2014 – A most forgettable year in Russian football

2014 – A most forgettable year in Russian football

By Toke Møller Theilade – 

The Russian football world was optimistic when 2013 turned into 2014. The national team had qualified for the first World Cup since 2002, and this was a perfect opportunity to test the team that could bring glory to Russia at the 2018 World Cup on home soil, and the Russian and Ukrainian clubs were discussing a joint league which could make the biggest clubs financial sustainable and bring them financially closer to Western European clubs. So what went wrong and why will 2014 forever be remembered as a terrible year for Russian football in general?

An Israeli Winter

2014 kicked off in Israel when Zenit Saint Petersburg and CSKA Moscow faced Ukrainian Metalist Kharkiv and Shakhtar Donetsk in a training tournament, better known as the Unified Tournament or the G-Drive United Tournament, in February. The tournament was a joint Super Cup with the two best teams from Russia and Ukraine, and it was supposed to be a test for the possible fusion between the Russian and Ukrainian Premier League. This venture was let by the so called Gazzaev Group, led by the former CSKA and Alania coach Valery Gazzaev, and supported by energy giant Gazprom.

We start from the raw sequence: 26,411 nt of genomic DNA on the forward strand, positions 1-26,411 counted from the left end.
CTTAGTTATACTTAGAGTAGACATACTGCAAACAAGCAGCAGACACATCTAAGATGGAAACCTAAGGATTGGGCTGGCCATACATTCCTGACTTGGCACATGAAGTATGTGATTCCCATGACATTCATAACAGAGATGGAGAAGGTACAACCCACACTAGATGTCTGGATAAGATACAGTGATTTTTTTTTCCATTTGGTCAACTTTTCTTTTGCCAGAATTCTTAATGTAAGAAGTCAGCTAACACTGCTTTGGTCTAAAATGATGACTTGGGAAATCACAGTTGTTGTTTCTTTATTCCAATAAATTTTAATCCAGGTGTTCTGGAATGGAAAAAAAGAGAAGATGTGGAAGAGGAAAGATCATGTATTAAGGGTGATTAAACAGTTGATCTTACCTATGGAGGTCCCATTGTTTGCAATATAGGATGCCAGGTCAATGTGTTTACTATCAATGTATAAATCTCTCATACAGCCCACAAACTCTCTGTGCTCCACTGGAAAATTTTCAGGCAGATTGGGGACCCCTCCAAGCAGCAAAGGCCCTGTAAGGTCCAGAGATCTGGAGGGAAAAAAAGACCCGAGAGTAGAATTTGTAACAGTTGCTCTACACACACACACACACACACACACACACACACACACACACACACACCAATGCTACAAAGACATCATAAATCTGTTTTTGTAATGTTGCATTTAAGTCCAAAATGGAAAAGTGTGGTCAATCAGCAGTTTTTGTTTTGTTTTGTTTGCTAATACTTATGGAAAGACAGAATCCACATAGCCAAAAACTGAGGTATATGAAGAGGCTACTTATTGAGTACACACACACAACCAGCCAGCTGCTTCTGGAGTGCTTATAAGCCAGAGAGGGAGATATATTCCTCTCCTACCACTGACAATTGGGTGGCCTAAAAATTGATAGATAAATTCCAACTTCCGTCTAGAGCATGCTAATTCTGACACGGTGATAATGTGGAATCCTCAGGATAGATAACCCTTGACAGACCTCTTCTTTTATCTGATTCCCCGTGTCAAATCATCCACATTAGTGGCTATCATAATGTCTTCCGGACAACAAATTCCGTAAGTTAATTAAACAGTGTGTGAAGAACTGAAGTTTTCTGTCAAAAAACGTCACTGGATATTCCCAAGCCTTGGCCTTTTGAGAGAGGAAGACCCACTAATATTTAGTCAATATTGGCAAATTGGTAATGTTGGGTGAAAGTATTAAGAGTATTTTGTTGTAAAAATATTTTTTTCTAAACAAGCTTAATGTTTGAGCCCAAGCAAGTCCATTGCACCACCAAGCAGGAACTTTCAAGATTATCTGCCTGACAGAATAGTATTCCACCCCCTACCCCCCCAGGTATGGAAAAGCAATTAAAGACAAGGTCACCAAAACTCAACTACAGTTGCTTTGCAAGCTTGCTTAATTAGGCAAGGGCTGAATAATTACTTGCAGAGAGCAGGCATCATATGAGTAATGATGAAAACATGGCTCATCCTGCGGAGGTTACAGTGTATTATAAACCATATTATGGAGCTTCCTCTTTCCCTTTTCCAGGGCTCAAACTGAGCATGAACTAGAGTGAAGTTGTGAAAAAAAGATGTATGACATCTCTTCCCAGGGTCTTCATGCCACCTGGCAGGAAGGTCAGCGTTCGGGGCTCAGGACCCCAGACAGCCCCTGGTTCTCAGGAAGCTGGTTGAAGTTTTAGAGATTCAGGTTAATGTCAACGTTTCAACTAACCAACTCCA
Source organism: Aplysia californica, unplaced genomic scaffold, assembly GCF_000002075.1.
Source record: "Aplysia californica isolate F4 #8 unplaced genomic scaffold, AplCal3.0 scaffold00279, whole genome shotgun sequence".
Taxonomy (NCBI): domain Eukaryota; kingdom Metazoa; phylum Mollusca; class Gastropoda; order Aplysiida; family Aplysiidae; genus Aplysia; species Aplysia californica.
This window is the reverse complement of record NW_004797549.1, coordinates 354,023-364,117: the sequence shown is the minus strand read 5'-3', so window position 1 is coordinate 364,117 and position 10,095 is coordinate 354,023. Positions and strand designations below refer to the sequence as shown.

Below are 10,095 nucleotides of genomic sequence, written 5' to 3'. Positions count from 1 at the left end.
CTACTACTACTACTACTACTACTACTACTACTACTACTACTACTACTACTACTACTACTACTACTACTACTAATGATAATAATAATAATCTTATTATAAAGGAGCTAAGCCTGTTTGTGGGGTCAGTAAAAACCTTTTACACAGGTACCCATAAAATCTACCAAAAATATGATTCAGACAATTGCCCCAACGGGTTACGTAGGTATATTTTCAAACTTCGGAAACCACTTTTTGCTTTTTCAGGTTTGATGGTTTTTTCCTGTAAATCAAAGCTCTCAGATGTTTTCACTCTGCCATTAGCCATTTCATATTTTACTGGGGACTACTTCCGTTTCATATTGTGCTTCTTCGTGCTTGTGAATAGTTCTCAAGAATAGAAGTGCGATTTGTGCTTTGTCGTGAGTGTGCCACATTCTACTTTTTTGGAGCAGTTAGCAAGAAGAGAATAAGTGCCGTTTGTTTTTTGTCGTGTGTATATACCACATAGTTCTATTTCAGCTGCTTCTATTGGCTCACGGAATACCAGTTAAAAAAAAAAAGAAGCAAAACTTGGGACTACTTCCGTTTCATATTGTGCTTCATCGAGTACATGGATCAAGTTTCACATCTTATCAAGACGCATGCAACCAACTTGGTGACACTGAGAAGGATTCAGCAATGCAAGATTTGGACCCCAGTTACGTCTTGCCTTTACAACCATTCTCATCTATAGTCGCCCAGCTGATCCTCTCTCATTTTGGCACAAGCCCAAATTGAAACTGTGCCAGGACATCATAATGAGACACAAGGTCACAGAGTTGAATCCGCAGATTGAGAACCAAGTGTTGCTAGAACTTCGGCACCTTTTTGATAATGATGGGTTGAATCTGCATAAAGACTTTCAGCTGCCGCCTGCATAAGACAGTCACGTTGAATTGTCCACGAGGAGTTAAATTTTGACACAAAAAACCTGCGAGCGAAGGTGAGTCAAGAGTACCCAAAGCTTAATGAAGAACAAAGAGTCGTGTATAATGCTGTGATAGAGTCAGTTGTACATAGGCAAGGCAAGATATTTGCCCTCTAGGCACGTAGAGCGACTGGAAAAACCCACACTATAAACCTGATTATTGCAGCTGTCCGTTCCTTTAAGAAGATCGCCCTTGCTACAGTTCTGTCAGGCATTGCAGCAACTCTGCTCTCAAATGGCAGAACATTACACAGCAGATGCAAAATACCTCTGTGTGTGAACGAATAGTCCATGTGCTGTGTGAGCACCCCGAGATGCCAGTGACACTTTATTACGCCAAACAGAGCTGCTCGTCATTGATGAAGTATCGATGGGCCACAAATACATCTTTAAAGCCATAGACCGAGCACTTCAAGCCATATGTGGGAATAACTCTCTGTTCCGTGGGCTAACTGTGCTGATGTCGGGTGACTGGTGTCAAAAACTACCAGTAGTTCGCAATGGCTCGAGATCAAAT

Unified action at the G-Drive Tournament

Despite the support from several prominent football people in Ukraine, the idea of a Unified League was mainly a project led and backed by Russians. A poll from October 2013 showed that only 35% of Ukrainian football fans supported the idea. This was, however, still more positive than the President of Ukraine’s Football Federation, Anatoly Konkov’s statement earlier that year:

“I believe that any actions directed toward creating any kind of league or other unifications of clubs without our express permission are an unprecedented violation of the statutes of FIFA, UEFA and the UFF, and will be viewed in the context of taking measures for disciplinary responsibility.”

So while the Russians moved forward with the idea, the Ukrainians were more reluctant and waited for the approval from football authorities FIFA and UEFA. Not everyone in Russia supported the idea though, for example the country’s Minister of Sport, Vitaly Mutko, preferred to spend the financial resources on Russian football instead of focusing on other creating a new league with foreign clubs.

Russia’s annexation of Crimea, and the following unrest in Eastern Ukraine quickly developed into a major obstacle for the forces behind the joint league, but it still has the support from most of the big clubs, and Gazzaev, the public face of the championship’s organizing committee, still believes in the idea. In an interview with the Russian sports paper Sport-Express he stated that football had unifying abilities, and that the war in Ukraine never would have started if the league had existed a year ago. The creation of a joint league is politically unlikely at the moment, but the idea still lives on in both nations, even though the political climate makes it difficult for Ukrainians to publicly support it.

Zenit Ultras: A most violent year